Is There Mercury In Pet Food?

mercury in pet food

Make no bones about it, mercury is dangerous. But if you feed kibble, you could be feeding it to your dog, day after day, month after month, year after year.

That’s a huge problem. You’ll see why in a bit. 

There’s a lot of research about high levels of mercury in pet foods, especially foods with fish in them. And the FDA doesn’t have standard levels for safety in dog food, so there’s no watchdog looking out for your pets.

So how much mercury is in the food you’re feeding your dog? A new research project plans on answering that question.

New Research Into Mercury In Pet Food

A few years ago, researchers at the University of Nevada, Reno tested wet and dry dog and cat foods for mercury. Mercury is a notoriously difficult metal to study, but that didn’t stop the project from succeeding. And the supervision of internationally respected scientist Dr Mae Sexauer Gustin didn’t hurt either. The study uncovered some interesting, and troubling, data …

… And it has prompted the researchers to head back to the lab. 

I spoke with Dr Sarrah Dunham-Cheatham, a postdoctoral scholar involved in the current project. Dunham-Cheatham and her colleagues will test mercury in pet food and see if labels tell us the whole story about actual ingredients.

Dr Sarrah Dunham-Cheatham and her colleagues

1. What is the Pet Food Mercury & Genetics Experiment?

The Pet Food Mercury & Genetics Experiment is a crowdfunded research project. It’s based at the University of Nevada. It will be broken into 2 parts:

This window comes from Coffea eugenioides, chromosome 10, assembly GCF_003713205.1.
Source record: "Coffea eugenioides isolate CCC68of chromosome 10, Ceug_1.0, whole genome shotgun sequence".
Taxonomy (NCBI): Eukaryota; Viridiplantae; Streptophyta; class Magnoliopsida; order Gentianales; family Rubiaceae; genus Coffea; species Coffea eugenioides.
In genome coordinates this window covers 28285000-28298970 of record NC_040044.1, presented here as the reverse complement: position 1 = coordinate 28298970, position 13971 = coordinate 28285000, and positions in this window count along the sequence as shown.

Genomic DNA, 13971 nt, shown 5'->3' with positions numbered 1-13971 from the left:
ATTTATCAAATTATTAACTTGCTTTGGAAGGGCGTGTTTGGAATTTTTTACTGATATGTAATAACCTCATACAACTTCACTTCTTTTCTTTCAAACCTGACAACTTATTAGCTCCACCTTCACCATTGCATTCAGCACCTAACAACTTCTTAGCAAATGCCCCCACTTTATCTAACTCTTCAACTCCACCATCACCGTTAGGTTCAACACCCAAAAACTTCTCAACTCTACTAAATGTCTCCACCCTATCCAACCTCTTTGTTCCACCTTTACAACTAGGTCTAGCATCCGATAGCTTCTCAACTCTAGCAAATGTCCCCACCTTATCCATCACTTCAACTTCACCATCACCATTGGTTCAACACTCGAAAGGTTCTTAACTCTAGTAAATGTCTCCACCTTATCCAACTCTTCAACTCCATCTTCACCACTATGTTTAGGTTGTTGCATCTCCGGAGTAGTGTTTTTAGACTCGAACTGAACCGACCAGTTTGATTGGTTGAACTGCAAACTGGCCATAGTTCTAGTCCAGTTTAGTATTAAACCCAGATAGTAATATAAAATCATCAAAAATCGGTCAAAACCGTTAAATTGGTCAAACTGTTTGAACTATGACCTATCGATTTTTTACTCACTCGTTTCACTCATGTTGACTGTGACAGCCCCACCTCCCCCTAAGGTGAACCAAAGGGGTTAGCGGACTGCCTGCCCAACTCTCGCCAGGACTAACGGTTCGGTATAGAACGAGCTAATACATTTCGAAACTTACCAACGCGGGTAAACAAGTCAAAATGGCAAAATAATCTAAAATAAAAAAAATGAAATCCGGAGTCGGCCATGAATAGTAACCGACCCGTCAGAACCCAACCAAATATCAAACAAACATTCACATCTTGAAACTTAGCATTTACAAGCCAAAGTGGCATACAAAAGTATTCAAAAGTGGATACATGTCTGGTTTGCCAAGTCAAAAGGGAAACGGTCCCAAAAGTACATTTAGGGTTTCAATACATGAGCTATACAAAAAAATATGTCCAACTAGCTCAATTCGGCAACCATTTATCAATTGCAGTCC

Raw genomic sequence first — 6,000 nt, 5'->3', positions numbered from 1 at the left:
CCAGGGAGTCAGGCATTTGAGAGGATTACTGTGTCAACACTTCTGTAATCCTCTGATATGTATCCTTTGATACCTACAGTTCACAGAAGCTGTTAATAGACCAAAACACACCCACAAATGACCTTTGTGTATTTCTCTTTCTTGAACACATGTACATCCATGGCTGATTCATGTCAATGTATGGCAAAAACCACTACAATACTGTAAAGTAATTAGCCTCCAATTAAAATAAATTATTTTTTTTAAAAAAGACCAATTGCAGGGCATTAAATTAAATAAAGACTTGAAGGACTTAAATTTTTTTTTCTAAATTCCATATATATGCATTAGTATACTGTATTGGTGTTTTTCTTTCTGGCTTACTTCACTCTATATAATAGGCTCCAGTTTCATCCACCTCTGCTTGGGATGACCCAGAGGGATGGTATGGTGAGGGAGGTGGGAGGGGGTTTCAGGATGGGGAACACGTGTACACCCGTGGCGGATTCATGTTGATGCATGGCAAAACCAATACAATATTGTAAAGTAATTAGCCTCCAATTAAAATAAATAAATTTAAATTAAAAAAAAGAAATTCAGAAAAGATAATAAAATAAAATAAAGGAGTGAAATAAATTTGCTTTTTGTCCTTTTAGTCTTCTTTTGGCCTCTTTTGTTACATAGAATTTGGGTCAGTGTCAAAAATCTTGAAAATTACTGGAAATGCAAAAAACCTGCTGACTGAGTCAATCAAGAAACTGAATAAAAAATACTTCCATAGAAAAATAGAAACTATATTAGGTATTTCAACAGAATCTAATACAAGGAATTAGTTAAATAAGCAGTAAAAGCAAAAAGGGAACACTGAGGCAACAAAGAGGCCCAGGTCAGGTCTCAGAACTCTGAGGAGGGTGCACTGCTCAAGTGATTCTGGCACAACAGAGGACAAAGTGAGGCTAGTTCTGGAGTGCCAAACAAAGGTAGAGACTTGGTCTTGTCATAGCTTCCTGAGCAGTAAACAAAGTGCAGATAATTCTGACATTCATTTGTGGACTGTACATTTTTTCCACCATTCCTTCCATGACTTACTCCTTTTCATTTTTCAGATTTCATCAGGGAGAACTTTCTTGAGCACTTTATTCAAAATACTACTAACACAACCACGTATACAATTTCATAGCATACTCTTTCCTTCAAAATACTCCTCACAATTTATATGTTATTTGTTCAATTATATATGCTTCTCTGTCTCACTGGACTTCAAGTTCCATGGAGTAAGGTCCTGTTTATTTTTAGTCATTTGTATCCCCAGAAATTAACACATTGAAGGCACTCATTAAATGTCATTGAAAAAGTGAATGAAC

1. Determining how much total mercury and methylmercury are in cat and dog foods
  2. Investigating the accuracy of pet food package labels

Our goal with this project is not to attack the pet food industry. It’s about finding the truth. We want to make people aware of what’s in the food they’re feeding their pets.

We don’t have any corporate sponsors or investment in the final results. We’re seeking the unbiased, unsponsored truth about what is in our pets’ foods. We’re simply after the factual data.

The information can also be useful for pet food manufacturers. Our hope is that they’ll use the data to change their formulations, making pet food safer.

2. What motivated you to carry out this important research?

In 2016, Adriel Luippold was awarded a small University research grant. She used it to conduct an experiment under the supervision of Dr Mae S Gustin. Because they were both pet lovers, they decided to look at mercury in pet foods. Adriel analyzed 101 pet foods for total mercury. She found that 16 of the foods contained mercury at levels above the tolerable limit. Adriel and Dr Gustin published their results in 2016.

This year, with a new team, we’re revisiting the original study and taking it a few steps further. There are a few reasons for this:

  1. Pet food recipes and ingredient sources change through time. This means the results of our 2016 study likely won’t reflect the foods that are on the shelves today.
  2. Another popular study (the Clean Label Project) corroborated our results last year. They looked at heavy metals in pet foods and found high concentrations of mercury in some foods. This tells us mercury in pet foods is still an issue.
  3. The majority of the 16 offending samples in our study contained tuna. Tuna is a notorious mercury-containing fish so this was of particular concern to us. Tuna not only contains high levels of mercury, but most of it is in the methylmercury form. Methylmercury is a potent neurotoxin. Small doses can cause adverse health effects in animals and humans. Cats, in particular, are extremely sensitive to low concentrations of mercury and methylmercury. If cats are eating these foods regularly, they could be eating high levels of mercury and methylmercury.

Mercury and methylmercury build up in the body over time. As a result, consuming even small doses with each meal can add up quickly. This can have a disproportionate long-term effect. When you consider that most pets eat the same food for every meal, day after day, it becomes a concern.